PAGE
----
Years later, after I married and moved to Elmvale Acres I decided to change Valentine's day and used my now deceased cat Felix to be a 'secret valentine'. Felix would purchase small boxes of chocolates, not the velvet box but paper boxes with flowers on them and with a small card, deposit them in the mailboxes of the many isolated senior citizens on my street. I never told anyone what Felix was doing and it delighted me to think of the surprise. One woman, Mrs. Noble caught me and could not believe what I was doing.

I no longer look in my mailbox or on my desk for those little cards, and my mother has long ceased getting me small boxes for my treasures. Felix no longer distributes chocolates and it seems that Valentine's day has disappeared into the dreariness of an Ottawa February day.

There is always tomorrow, when I will line up to buy a huge velvet box of truffles at half price!

The Bicycle-a love affair

I still remember my first 'real' bicycle. It was an electric blue Supercycle with white walled tires, chrome fenders, a large chrome light and white hand grips for the 3 speed. We lived on the base in Ottawa and I rode my bike everywhere. It even had a white saddle and a fake leather bag for your tools. I even had a pump! I could patch a tire but my fix knowledge was very basic.

I remember my pride with that bike as I polished and kept it clean. I would ride up the hill in the hardest gear as I would go faster and ride it to Sir Wilfrid Laurier High School on Codds Road.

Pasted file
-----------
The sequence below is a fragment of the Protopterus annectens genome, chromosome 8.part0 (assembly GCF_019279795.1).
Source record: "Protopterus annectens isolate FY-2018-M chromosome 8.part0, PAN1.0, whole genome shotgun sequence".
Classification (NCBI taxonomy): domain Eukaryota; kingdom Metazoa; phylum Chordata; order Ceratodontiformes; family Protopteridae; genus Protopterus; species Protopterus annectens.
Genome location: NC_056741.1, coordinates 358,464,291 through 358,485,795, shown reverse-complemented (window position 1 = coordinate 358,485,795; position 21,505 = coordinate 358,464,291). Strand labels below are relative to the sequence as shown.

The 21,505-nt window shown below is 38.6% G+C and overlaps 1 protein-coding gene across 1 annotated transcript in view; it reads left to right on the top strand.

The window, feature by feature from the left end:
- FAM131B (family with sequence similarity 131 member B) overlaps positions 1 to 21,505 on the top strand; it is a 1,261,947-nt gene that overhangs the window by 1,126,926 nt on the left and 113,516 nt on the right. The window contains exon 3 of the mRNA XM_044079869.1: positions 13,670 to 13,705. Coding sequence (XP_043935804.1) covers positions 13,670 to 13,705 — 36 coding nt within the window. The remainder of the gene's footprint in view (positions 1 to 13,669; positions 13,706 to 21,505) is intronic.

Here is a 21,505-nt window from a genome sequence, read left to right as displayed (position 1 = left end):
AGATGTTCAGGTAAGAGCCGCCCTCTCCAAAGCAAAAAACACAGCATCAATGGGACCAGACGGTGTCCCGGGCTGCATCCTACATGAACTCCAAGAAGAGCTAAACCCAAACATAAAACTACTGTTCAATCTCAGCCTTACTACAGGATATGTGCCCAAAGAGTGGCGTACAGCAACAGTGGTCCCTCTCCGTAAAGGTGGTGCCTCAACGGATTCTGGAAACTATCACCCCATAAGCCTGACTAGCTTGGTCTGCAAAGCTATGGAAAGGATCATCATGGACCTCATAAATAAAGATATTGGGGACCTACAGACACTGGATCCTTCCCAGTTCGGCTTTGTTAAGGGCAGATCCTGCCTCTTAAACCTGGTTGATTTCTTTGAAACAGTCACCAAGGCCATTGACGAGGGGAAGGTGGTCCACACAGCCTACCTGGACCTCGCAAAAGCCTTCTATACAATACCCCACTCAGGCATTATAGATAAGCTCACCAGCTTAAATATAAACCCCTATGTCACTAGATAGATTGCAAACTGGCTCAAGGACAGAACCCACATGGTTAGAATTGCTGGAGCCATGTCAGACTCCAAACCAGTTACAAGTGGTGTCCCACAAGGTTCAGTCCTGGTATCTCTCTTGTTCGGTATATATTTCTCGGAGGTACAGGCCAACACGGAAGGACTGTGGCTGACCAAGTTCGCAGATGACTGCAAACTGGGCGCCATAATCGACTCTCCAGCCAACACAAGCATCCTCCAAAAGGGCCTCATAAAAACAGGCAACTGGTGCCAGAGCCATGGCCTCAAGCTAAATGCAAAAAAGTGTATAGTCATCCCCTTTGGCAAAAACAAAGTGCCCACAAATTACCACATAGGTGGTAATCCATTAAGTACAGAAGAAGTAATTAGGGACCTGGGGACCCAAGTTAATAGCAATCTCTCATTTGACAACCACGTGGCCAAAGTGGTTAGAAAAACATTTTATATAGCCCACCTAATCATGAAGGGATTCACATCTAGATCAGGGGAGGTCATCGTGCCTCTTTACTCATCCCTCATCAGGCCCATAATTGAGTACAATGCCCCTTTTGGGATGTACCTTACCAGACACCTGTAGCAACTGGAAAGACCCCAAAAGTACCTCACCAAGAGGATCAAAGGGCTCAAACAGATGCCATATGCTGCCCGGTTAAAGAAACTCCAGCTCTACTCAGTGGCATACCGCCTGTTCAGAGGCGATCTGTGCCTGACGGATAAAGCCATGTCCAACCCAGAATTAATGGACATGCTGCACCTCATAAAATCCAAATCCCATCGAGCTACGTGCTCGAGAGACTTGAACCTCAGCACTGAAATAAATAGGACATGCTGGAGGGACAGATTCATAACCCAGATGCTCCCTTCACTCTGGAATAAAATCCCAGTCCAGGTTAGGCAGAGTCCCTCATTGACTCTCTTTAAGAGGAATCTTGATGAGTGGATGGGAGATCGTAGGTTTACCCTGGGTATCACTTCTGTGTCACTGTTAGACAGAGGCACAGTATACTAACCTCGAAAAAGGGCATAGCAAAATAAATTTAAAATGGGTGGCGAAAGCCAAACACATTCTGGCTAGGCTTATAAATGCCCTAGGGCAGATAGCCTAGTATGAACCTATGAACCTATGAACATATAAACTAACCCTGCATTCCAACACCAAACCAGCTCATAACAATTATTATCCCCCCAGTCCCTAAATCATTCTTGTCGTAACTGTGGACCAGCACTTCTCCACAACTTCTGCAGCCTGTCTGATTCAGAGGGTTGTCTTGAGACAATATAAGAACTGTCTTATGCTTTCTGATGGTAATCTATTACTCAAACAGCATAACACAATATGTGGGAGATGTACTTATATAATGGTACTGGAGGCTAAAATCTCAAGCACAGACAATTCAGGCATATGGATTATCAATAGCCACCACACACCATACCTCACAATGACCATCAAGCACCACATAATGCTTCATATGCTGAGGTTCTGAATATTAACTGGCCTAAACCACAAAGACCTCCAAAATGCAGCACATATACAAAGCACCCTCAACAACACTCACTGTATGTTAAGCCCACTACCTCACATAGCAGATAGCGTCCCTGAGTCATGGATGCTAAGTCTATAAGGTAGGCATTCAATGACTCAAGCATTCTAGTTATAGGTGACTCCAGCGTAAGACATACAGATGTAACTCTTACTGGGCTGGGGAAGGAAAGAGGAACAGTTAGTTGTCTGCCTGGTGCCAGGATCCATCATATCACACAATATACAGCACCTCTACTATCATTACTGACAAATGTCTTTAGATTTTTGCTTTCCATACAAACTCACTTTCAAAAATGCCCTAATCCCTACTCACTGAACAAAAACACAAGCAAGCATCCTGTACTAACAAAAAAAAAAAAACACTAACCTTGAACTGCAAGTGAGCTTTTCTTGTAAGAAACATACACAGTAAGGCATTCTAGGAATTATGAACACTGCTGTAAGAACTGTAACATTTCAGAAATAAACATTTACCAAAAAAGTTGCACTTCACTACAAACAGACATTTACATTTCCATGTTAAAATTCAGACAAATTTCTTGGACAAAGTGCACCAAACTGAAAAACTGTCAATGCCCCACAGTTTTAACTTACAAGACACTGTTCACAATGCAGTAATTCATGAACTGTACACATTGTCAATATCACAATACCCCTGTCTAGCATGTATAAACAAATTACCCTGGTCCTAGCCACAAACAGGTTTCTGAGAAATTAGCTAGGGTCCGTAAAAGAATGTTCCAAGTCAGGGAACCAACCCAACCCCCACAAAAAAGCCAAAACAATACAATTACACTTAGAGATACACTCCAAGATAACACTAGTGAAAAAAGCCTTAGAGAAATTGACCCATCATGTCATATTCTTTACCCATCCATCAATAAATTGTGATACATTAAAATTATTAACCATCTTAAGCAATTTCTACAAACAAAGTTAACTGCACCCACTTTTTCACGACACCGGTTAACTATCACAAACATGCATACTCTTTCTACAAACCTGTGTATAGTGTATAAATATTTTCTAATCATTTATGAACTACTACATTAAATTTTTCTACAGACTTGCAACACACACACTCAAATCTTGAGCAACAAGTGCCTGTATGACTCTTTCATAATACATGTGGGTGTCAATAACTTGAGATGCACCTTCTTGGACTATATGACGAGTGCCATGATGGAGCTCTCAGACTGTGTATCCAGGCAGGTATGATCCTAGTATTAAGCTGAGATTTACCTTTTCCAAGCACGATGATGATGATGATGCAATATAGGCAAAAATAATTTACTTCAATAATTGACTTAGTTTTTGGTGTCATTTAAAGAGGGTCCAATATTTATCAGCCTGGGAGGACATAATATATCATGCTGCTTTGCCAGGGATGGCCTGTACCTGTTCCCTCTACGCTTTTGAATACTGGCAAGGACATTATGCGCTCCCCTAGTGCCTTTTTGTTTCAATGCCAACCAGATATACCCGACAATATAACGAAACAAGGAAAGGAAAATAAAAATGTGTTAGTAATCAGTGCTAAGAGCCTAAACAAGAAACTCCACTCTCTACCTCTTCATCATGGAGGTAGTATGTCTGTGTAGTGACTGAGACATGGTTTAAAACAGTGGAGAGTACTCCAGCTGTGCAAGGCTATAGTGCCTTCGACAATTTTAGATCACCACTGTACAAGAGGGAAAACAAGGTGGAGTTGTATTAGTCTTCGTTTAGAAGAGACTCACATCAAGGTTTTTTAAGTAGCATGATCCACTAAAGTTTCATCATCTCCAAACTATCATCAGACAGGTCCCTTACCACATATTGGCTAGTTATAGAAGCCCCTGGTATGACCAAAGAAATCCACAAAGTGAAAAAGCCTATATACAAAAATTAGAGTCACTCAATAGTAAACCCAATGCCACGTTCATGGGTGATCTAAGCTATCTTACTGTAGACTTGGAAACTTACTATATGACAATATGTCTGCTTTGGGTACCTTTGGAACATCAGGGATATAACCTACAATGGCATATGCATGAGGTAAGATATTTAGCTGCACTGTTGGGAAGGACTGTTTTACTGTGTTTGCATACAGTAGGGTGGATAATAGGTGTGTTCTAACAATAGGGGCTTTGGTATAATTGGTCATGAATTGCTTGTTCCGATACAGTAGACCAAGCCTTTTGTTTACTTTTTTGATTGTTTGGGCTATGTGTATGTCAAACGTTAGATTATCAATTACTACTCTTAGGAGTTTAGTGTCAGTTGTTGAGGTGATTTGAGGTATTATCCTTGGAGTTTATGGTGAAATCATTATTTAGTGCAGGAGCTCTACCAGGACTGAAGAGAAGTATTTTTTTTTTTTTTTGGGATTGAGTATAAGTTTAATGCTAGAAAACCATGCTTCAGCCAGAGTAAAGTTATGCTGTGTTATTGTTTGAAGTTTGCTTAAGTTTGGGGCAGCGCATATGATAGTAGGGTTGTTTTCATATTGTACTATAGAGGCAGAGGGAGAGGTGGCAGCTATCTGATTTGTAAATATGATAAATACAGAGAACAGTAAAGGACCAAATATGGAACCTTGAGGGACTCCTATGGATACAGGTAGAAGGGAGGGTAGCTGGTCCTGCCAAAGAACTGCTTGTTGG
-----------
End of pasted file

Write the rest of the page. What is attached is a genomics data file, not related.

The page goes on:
I was 15 when I saw my bike being wheeled away by a would be thief. I chased him and he dropped my bike!

That bike lasted a few years and when I worked at a bakery (at 19 years of age) from 3am onwards I rode that bike, with its light on to work at the then Dominion Bakery in St. Laurent Shopping centre every day for one entire exhausting summer.

I never lost my fascination with bicycles or my love of riding. Today that bike has long since vanished, although I have a gold 3 speed in my shed! The simple bike has been replaced by a racing bike, a touring bike and a beautiful steel commuter bike with a big light. I still polish the bikes and even after all these years, seminars and books, my fix knowledge is still basic although I can fix a flat.

Vive le velo!

Friday, February 4, 2011

Scent Free???

I have been noticing a huge increase in signs in doctors offices, clinics etc saying "SCENT FREE ZONE". This is in an attempt to protect people who may be sensitive to scents. They advocate unscented deodorants, soaps etc.

When I enter a scent free zone, my senses are assaulted by the acrid unmistakable reek of stale tobacco smoke on some client's person. The reek lingers and is almost choking.

If they are so worried about someone using scented deodorant or soap...why not make a note to the cigarette smokers out there who stink from a considerable distance.

It seems unfair to require those of us who enjoy scented products to have to forgo using our clairol herbal essence shampoo while the tobacco offenders have no such restriction

Scent free is scent free that that means tobacco!

Karine's Blog